Running out into an active race track is important if the driver is in danger.  Sainz was in no danger.  The marshals aren't going to risk their lives to save Ferrari a few $$ (well, the ones in Italy might).  Not everyone on every corner station has the same duties and I am guessing that the apparent lack of mobility of the first one with the fire extinguisher (the one who set it down) is a hint he was not supposed to be out on track in that situation.  Amazing that the other guy didn't have his gloves on, though!  

I agree that rescue workers should only risk a little to save a little and risk a lot to save a lot, but I disagree that Sainz was in no danger there.



#34 AustinF1

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Posted 11 July 2022 - 04:44

This was one of those 'connecting the holes in a swiss cheese' deals that almost went to hell.  On flat ground this would have been insignificant. (And are chocks part of the tools at that marshals' post, or was it just happenstance?)

 

Another thought is that teams now are so cognizant of not damaging their cars lest they blow past the cost cap.  With money to burn, Carlos would have jammed that car into the wall at a prudent speed to worry about the bill later.  

If they aren't, they should be. One of the first things firefighters are taught about handling car crashes is that a first priority is stabilization of the vehicle to keep the situation from deteriorating even further.



#35 chrcol

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Posted 11 July 2022 - 04:49

The nearest person actually stopped running and put his canister down as if he was scared to go there, it was the second nearest person who got there, but the situation desperately demanded to have someone hold the car in place.

 

It feels like the marshals have gradually becoming worse and worse and a big step back during covid with manning cutbacks seems to have never been recovered, I think their slow responsiveness has potentially also contributed to the sharp rise in use of SC's as well.

He stopped right near a gap where I would expect at least 4-5 people there ready for immediate response, instead they were running from a much further distance.


Edited by chrcol, 11 July 2022 - 04:50.


#36 CSF

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Posted 11 July 2022 - 07:31

I have still this in my mind, how it was possible so bizarre inept firefighting. There should also be penalties for these situations.

 

 

 

 

Compare with Berger in 1989 at Imola without all modern communication technology. I have read somewhere that now there is need of an order to intervene, i hope that is not true. The Italian marshals in Imola intervened without waiting, yes they risked their lives but that should also be part of the job.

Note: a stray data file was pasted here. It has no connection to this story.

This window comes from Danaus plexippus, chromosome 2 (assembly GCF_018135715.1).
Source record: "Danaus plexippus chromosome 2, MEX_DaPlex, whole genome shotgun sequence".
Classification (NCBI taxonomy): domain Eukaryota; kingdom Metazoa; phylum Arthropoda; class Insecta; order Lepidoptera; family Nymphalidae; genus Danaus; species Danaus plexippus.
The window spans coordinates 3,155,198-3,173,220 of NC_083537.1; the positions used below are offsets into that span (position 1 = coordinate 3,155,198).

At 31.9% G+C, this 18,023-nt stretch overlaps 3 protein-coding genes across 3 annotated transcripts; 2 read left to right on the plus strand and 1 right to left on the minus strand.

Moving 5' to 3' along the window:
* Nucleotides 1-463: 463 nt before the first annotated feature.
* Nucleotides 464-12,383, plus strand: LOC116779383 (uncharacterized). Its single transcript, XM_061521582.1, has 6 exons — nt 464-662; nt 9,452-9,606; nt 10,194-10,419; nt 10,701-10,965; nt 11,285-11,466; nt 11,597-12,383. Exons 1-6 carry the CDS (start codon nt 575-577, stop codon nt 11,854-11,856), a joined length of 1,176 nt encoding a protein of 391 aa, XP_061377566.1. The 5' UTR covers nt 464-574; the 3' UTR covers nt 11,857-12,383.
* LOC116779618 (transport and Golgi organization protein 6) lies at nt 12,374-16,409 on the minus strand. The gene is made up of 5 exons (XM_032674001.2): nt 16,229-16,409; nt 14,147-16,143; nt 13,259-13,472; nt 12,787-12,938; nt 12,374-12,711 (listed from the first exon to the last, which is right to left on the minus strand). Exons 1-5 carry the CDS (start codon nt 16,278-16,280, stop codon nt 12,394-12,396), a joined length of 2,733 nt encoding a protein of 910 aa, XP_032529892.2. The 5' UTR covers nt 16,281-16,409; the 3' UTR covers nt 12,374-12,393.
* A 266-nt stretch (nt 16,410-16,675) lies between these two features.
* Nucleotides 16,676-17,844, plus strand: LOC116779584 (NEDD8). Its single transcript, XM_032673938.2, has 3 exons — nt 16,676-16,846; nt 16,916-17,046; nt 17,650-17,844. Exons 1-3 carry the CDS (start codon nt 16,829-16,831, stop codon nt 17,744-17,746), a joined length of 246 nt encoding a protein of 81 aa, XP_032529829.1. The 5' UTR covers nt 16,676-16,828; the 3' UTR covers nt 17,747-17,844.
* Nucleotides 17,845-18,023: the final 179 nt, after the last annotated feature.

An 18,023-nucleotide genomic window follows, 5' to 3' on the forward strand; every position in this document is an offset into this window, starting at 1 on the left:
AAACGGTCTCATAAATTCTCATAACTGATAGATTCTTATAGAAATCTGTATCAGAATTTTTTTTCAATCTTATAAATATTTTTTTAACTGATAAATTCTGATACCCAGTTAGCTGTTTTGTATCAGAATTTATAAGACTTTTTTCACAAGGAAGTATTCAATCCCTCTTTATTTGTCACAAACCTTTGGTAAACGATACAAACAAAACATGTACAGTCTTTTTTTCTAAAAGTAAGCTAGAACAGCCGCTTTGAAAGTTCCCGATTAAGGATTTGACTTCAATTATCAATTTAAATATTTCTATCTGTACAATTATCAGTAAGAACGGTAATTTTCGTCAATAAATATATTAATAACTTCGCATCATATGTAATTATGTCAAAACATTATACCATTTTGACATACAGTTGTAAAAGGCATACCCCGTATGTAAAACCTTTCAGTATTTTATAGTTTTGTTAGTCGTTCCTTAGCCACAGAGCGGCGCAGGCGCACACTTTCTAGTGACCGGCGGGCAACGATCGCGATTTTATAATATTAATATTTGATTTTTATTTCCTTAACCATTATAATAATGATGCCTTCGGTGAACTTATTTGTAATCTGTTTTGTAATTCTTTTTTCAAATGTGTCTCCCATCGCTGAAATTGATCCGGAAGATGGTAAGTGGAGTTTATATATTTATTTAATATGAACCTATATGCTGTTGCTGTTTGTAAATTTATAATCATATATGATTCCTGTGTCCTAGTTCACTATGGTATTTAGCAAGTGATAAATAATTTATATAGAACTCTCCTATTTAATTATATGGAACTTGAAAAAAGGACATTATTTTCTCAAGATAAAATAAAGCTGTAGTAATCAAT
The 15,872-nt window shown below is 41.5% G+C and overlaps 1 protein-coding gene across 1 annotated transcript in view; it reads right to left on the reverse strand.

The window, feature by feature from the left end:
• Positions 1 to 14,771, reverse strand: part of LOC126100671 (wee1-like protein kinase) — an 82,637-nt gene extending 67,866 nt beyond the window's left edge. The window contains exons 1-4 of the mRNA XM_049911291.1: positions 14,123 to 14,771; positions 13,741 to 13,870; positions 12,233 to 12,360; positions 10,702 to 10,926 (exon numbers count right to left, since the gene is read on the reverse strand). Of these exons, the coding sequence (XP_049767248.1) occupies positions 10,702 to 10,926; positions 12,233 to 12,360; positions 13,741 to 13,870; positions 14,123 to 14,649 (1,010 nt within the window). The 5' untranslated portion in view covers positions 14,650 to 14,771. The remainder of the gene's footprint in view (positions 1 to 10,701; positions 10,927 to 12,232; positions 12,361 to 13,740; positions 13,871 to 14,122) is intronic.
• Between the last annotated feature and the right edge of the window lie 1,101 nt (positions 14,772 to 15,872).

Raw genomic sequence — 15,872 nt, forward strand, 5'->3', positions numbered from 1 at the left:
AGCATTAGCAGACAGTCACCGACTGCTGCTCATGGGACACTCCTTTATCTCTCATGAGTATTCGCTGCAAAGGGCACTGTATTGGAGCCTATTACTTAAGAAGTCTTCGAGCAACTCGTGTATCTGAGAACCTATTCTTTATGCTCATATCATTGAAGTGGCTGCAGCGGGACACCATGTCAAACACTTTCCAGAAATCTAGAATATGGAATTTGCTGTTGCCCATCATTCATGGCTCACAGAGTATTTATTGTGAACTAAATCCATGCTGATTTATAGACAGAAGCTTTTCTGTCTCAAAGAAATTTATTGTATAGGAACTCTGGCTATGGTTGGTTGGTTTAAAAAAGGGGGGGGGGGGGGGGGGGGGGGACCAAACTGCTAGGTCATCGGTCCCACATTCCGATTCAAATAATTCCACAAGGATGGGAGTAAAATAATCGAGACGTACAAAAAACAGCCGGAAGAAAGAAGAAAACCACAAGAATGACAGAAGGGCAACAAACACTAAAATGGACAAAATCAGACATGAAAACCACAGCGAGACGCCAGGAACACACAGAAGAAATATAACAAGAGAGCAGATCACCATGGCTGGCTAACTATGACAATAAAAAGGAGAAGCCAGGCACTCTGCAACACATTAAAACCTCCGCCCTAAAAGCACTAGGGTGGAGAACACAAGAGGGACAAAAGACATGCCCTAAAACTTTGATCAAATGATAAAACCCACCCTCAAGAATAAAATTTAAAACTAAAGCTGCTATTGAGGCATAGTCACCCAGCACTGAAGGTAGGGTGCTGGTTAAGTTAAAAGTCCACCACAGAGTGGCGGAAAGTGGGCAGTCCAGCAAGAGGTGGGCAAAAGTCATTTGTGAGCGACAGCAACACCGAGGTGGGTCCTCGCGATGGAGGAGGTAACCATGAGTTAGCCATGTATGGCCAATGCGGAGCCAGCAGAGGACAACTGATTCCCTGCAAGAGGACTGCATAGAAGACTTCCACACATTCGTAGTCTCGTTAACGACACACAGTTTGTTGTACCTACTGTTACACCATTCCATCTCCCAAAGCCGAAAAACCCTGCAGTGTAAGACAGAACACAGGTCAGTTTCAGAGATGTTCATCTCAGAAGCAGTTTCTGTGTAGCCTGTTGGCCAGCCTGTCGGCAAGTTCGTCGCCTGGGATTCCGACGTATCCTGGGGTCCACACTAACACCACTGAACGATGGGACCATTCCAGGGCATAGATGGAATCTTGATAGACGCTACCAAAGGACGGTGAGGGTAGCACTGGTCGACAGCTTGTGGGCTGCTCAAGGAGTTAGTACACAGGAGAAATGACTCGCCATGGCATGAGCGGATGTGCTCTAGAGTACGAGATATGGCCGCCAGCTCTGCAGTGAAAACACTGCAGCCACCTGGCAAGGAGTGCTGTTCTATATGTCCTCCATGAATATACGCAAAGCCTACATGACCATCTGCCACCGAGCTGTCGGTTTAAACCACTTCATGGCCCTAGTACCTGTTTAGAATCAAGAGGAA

What I didn't understand was the marshal beginning to come down the grass with an extinguisher then placing it on the ground and walking back up the hill? 



#37 milestone 11

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Posted 11 July 2022 - 07:43

Nobody has addressed the whereabouts of the black ATV. Where did it go?

#38 PayasYouRace

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Posted 11 July 2022 - 07:57

What I didn't understand was the marshal beginning to come down the grass with an extinguisher then placing it on the ground and walking back up the hill?


I guessed he went back for another one.

#39 Beri

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Posted 11 July 2022 - 08:02

I might be the only one, but I see a situation where a car is stopped and Marshalls are quick at the scene. The only variable that made it so hard, is a car rolling back. Which left Sainz sitting in the car to prevent this happening and was the true reason as to why it took so long and looked dangerous.
Long story short; it looked worse than it was.

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#40 macjim

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Posted 11 July 2022 - 08:11

It didn't look pretty on the world feed, almost heard the "Benny Hill" music in the background, the car being on a slope didn't help.

 

There are some nasty images of the flames around Carlos's helmet when he was getting out of the cockpit, dread to think if he had been unconscious.

 

FIA needs to up it's game here, you can see other "Marshals" standing about just looking at the single guy trying to put the fire out.



#41 milestone 11

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Posted 11 July 2022 - 08:11

I might be the only one, but I see a situation where a car is stopped and Marshalls are quick at the scene. The only variable that made it so hard, is a car rolling back. Which left Sainz sitting in the car to prevent this happening and was the true reason as to why it took so long and looked dangerous.
Long story short; it looked worse than it was.

One marshal!

#42 Fonzey

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Posted 11 July 2022 - 08:17

Does anyone recall seeing the onboard plumbed in fire extinguishers doing anything of any significance in recent history? I just had to google to see if they still existed or not.